Odense: Iranian priest attacked for displaying cross

Odense: Iranian priest attacked for displaying cross

The media are focusing on 'Christians', but it seems like the targets are actually missionaries and converts to Christianity.


The Iranian-born head of the Church of Love, Massoud Fouroozandeh, fled with his family from the Odense district of Vollsmose to a little a secret location in a small town, after the two of the family's cars were smashed since they had a cross hanging inside.

"I was told by young people in Vollsmose that I shouldn't drive around the area with the cross hanging in the car. Afterward our car was completely smashed up and burned and the seats slashed. Since then the side-windows of our new car were smashed three times," he says.

After the vandalism, Massoud Fouroozandeh and his wife didn't dare let their children play in the playground in Vollsmose.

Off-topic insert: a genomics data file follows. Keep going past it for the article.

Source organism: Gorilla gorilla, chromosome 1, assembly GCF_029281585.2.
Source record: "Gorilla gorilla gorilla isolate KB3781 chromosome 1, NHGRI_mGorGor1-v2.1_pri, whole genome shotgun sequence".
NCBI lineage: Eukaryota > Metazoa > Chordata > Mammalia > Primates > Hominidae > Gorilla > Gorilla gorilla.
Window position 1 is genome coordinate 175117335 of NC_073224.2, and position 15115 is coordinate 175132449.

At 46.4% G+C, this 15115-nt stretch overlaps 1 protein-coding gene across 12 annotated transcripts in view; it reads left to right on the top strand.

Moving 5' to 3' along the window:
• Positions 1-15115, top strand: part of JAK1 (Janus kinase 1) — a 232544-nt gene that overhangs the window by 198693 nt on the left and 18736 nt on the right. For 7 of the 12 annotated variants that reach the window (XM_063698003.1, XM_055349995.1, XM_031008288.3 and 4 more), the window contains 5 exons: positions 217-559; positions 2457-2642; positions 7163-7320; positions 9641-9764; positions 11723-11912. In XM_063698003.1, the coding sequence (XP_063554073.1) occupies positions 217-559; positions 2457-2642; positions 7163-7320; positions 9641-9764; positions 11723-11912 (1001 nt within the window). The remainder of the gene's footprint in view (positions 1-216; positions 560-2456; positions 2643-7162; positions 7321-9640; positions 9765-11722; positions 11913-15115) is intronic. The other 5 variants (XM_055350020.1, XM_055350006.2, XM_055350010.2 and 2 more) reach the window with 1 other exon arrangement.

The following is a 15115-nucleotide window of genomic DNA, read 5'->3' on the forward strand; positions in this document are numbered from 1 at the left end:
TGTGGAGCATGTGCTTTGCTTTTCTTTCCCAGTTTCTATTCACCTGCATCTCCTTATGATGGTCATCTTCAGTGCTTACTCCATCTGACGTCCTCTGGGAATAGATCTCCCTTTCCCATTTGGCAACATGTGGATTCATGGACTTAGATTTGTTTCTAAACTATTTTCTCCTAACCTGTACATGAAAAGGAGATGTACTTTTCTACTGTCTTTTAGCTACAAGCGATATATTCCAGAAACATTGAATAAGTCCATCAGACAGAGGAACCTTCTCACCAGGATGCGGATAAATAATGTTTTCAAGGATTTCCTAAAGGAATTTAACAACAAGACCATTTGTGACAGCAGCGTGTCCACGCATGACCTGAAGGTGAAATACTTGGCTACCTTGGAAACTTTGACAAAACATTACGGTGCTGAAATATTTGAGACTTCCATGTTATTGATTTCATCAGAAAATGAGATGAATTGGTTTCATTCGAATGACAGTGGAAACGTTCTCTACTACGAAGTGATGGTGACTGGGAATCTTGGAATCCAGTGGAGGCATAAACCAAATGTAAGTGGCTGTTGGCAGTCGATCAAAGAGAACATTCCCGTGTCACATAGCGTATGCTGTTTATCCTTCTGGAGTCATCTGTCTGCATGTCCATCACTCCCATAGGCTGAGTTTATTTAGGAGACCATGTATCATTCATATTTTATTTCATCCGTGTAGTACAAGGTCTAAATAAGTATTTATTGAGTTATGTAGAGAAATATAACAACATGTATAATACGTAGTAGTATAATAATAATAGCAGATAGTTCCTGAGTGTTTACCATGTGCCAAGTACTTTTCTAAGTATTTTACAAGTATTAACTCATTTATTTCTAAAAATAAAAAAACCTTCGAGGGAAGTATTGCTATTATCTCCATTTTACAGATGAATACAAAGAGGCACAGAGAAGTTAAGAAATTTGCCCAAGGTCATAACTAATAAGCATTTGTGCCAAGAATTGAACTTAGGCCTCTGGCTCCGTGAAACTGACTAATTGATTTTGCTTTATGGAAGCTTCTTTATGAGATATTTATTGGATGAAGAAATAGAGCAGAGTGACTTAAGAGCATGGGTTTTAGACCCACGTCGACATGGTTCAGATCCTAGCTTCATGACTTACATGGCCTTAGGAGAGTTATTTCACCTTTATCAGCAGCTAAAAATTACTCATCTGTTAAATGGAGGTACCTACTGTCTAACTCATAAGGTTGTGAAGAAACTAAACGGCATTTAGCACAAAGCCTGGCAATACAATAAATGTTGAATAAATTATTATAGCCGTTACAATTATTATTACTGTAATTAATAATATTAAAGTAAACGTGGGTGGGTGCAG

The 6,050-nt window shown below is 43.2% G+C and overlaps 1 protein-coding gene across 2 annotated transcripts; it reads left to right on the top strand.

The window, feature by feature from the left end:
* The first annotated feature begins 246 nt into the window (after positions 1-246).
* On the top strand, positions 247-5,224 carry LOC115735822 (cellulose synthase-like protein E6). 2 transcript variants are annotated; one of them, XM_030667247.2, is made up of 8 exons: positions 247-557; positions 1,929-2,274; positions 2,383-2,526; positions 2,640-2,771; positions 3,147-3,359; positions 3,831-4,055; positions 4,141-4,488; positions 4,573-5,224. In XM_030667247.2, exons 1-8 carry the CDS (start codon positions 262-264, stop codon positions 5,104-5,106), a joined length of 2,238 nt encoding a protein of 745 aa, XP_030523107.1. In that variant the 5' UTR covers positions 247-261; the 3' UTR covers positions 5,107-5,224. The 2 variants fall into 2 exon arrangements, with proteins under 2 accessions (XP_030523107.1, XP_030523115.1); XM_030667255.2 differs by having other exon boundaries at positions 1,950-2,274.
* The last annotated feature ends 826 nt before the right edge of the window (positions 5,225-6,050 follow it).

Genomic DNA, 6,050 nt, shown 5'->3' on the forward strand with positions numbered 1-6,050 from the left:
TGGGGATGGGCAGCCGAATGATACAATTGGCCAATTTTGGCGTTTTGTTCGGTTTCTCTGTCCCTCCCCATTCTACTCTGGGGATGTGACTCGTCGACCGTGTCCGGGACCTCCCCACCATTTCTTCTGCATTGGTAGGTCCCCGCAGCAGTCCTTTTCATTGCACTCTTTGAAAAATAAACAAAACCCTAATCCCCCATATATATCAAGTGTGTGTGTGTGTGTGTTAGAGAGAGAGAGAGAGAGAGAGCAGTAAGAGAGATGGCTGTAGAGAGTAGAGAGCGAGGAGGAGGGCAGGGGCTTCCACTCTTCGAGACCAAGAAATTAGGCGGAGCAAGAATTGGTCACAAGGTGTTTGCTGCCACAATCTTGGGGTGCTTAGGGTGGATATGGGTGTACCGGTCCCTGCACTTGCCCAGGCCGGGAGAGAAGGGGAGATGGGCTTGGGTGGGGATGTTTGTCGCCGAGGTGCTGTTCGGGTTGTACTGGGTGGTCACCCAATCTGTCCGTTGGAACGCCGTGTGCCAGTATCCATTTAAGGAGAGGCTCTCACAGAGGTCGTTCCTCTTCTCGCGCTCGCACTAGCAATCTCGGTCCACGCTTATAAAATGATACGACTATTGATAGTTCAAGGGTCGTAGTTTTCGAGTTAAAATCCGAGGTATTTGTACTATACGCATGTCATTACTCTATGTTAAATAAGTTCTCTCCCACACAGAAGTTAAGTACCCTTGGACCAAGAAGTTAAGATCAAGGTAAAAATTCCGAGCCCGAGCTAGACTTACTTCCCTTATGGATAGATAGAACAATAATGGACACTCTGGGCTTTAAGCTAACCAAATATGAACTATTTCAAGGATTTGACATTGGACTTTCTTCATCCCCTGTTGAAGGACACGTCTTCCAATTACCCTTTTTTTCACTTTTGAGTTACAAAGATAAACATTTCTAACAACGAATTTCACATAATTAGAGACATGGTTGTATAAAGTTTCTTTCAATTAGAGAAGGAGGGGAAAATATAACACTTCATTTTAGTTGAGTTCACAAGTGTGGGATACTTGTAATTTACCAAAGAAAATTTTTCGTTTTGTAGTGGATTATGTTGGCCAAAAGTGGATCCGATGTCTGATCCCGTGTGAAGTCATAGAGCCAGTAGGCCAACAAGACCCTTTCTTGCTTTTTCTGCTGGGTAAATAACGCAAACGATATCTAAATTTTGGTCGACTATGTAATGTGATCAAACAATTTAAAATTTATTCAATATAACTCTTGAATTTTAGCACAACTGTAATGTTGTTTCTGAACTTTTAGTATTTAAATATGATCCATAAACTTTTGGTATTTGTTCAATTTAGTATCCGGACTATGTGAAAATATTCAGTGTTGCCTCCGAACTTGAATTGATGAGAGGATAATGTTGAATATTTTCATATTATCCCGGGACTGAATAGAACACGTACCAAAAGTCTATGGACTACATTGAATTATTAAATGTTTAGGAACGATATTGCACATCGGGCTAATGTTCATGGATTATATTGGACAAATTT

"They don't go with a headscarf, and 99% of the other children do that, so they attracted a lot of attention, and it wasn't safe to send them out to play. Therefore we moved far away from Vollsmose," he says.

Massoud Fouroozandeh is one of several non-Danish Christians who've been subjected to threats and attacks in Denmark. An Albanian member of the Church of Love was recently beaten by his countrymen, because he went around wearing a cross on his neck, and considered being baptized. And as Kristeligt Dagblad wrote in the past, a Christian Iraqi family go phone calls for two weeks telling them to convert to Islam. Massoud Fouroozandeh says that religious threats have long been known among converts.

"I don't usually flee from problems. So it's annoying that you need to move. But now it's not just about me, but also about the children. There was too much pressure. I went around the whole time thinking 'what can happen next?'," says Massoud Fouroozandeh.

He continues to be a priest at the Church of Love, where most of the congregants are Afghans and Iranians. Since the church was established in 1997 he baptized about 500 people. Most were Muslims who converted to Christianity.

"Our message is love and reconciliation. Not everybody can understand that, but it absolutely shouldn't change our mission to preach the Christian message," he says.

Source: Kristeligt Dagblad (Danish)